This small piece of Scots translates into English as – “There isn’t long to go.” And it resonates down the years in a story my auntie a weaver in Dundee’s biggest jute mill Cox’s the once biggest jute mill in the world, used to tell me. But I’ll get to that. The pic is of the weaving shed in another jute mill in Dundee where there were over a hundred at the peak (around 1900).

The weaving shed in question was in Taybank Works in Arbroath Road Dundee in the east end of the city. And I used to walk past it on my way home from school as a boy. The windows of the mill were open a few inches as I passed and the thing I remember to this day more than fifty years later is the noise. It was so bad on the street I sometimes covered my ears as I passed. Now I had other things on my mind at that stage in my life such as football bikes and girls to name but three. And it was only when I was older than I began to think that if the noise was so loud out on the street for passers-by what on earth must it have been like for the workers who spent all day in that environment for years? And of course many people went deaf and suffered hearing damage working in the city’s mills.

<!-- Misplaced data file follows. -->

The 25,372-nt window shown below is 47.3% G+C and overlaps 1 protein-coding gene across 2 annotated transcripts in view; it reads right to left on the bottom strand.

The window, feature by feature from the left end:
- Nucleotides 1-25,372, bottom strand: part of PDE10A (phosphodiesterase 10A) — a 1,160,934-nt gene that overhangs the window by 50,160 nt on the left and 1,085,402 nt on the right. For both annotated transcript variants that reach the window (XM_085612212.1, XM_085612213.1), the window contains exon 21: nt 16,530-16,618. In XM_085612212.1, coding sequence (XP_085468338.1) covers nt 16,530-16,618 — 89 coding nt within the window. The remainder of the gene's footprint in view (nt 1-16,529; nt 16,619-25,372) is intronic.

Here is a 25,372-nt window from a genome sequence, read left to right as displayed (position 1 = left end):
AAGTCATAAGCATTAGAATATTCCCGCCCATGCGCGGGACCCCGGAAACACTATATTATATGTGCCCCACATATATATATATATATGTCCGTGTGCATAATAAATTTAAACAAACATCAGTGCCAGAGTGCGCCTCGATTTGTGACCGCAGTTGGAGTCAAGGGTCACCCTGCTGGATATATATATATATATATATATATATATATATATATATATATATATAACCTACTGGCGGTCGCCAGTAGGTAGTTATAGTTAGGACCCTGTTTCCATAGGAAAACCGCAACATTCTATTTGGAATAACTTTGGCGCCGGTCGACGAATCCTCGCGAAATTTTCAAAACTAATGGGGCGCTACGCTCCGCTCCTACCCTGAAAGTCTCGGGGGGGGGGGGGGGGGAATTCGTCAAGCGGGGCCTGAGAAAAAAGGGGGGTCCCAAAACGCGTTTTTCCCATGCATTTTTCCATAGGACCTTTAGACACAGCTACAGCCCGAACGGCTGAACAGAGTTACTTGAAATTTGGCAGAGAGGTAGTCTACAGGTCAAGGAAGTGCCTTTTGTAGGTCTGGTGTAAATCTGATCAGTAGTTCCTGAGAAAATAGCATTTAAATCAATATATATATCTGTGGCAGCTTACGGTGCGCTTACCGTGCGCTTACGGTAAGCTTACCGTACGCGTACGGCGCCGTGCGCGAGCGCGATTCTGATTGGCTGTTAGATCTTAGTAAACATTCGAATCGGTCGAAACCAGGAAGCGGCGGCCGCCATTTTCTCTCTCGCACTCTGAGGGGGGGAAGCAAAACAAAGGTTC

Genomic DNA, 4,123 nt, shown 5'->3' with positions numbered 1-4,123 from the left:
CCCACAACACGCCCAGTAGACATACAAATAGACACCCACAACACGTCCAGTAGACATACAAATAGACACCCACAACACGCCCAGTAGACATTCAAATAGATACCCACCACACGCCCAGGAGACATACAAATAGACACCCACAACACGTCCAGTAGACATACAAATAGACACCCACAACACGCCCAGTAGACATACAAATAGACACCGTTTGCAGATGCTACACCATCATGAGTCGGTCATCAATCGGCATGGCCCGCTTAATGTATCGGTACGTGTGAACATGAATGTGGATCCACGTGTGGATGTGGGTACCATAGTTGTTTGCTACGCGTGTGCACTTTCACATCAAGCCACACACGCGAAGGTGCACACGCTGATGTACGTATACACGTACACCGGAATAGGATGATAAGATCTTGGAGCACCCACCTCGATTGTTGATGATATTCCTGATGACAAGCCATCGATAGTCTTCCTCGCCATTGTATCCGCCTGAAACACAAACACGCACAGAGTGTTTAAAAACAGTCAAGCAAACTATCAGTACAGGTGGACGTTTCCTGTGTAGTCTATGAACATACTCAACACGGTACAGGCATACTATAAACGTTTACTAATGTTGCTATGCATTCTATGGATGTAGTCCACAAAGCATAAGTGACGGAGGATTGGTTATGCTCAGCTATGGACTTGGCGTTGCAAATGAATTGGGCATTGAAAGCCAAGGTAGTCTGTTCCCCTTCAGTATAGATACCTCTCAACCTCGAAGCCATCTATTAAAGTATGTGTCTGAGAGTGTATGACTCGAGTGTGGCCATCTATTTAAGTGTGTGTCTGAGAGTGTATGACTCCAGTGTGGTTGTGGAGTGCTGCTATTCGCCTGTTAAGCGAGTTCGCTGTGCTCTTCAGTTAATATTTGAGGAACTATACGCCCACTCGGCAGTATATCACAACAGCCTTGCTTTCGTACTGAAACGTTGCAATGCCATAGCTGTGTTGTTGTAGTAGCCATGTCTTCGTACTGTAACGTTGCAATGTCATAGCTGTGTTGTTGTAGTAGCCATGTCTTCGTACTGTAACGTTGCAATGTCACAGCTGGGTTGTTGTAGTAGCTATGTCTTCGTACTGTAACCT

It was long hours of a hard brutal existence and another illustration of that was my auntie’s story from an earlier generation. Before modern technology there was apparently one clock at the end of the line which only ‘Jeanie’ could see. The other women kept asking the time and always got the same reply – “No be lang noo!” Eventually they realised “Jeanie” couldn’t tell the time and that they would get the same answer whether there were five minutes or five hours left! When I recall that story it reminds me how lucky I am compared to what my forebears and thousands like them had to contend with in Dundee’s jute mills.

All of which is a long way of reminding you dear reader that Verdant Works Dundee Scotland’s Jute Museum is currently hosting a free exhibition called “The Warp and Weft of Life.”. That’s where the pic comes from.